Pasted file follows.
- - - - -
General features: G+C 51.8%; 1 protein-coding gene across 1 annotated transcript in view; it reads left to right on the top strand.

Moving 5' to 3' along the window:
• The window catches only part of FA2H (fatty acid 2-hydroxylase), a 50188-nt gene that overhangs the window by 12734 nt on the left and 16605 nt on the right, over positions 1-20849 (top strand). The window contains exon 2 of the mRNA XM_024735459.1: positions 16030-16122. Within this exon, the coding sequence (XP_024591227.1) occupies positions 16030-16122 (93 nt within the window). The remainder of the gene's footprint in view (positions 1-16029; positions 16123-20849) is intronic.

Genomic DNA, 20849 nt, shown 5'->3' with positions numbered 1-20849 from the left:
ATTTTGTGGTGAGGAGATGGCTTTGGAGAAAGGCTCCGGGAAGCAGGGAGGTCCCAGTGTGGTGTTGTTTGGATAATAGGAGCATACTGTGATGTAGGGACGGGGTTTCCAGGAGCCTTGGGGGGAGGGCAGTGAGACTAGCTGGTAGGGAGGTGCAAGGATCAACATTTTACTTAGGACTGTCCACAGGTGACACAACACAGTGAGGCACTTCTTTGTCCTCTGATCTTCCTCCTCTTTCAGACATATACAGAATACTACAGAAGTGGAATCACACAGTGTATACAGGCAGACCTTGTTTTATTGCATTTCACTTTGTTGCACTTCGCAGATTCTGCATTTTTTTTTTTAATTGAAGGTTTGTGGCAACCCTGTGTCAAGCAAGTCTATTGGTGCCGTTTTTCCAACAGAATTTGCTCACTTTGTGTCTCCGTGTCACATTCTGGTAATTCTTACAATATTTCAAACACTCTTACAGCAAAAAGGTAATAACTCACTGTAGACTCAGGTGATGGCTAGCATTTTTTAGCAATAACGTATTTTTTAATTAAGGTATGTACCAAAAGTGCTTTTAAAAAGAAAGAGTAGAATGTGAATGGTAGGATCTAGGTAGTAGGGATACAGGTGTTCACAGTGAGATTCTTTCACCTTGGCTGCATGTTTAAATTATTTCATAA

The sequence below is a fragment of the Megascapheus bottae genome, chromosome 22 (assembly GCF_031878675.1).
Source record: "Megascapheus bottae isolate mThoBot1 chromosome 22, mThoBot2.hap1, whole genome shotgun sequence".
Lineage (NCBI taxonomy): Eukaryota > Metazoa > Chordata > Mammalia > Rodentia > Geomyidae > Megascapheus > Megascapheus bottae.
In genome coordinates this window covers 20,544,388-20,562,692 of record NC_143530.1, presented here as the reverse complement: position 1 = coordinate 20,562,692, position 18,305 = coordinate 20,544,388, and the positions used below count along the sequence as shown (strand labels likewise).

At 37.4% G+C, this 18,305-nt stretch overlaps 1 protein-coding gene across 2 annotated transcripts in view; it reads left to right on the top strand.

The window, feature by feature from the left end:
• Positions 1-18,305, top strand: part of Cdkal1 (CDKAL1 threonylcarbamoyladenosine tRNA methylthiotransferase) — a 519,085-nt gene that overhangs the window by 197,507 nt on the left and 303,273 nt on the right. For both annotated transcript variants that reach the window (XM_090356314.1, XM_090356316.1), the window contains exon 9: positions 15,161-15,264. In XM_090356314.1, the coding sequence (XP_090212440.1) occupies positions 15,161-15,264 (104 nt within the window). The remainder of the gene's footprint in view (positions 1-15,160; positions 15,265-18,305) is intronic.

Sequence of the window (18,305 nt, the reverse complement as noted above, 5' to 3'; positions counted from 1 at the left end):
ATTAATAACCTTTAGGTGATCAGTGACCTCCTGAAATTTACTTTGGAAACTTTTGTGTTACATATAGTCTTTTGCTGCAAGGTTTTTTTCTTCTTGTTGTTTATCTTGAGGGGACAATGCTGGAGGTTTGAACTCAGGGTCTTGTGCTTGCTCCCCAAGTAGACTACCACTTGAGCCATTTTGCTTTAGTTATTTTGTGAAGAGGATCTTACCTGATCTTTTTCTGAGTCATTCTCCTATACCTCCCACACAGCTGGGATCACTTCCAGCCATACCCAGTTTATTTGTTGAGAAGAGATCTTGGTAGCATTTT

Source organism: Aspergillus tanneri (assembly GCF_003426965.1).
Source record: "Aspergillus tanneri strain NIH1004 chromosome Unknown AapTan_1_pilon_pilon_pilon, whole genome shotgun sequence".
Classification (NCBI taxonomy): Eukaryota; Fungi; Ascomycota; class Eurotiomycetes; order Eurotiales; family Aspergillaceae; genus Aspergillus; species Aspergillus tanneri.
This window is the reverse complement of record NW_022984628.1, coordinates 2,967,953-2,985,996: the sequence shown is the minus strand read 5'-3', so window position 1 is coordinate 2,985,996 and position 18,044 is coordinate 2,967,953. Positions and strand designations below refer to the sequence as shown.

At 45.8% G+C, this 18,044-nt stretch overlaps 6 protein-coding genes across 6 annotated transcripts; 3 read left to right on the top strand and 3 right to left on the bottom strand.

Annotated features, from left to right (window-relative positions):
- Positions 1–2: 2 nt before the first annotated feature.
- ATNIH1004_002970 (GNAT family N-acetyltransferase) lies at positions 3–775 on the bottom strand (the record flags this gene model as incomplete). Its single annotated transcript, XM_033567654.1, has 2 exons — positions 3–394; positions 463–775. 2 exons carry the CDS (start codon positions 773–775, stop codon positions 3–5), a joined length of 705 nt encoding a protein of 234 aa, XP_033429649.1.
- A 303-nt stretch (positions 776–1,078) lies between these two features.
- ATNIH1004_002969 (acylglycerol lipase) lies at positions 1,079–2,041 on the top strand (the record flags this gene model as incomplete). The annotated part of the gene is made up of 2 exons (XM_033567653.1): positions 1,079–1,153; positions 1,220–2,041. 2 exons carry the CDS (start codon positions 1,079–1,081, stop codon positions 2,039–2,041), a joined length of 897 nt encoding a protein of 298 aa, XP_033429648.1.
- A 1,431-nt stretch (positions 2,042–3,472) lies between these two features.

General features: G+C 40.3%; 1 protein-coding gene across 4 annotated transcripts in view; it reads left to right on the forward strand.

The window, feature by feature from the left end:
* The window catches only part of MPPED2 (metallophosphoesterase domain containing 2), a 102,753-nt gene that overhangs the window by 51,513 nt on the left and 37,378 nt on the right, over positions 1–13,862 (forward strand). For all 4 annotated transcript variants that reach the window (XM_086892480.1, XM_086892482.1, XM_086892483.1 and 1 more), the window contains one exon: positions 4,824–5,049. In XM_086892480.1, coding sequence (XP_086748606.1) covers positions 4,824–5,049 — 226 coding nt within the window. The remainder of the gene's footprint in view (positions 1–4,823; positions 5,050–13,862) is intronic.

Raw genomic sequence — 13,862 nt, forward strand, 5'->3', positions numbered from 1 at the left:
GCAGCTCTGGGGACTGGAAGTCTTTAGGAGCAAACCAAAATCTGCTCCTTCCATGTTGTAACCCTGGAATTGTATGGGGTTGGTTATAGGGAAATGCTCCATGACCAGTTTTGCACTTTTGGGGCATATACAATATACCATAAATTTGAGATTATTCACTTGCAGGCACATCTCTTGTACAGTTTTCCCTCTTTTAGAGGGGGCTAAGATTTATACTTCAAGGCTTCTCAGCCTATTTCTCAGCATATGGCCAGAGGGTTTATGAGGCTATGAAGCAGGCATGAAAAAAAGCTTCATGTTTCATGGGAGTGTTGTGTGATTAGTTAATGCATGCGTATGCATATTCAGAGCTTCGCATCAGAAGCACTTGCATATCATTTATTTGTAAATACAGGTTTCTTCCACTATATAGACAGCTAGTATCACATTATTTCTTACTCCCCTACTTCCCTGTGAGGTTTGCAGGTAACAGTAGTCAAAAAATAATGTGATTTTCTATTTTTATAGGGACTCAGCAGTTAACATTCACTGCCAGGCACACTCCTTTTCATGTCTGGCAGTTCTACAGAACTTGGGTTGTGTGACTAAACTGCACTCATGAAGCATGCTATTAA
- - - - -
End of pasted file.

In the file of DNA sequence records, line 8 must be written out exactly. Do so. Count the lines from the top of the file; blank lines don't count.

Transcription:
Lineage (NCBI taxonomy): Eukaryota > Metazoa > Chordata > Mammalia > Rodentia > Geomyidae > Megascapheus > Megascapheus bottae.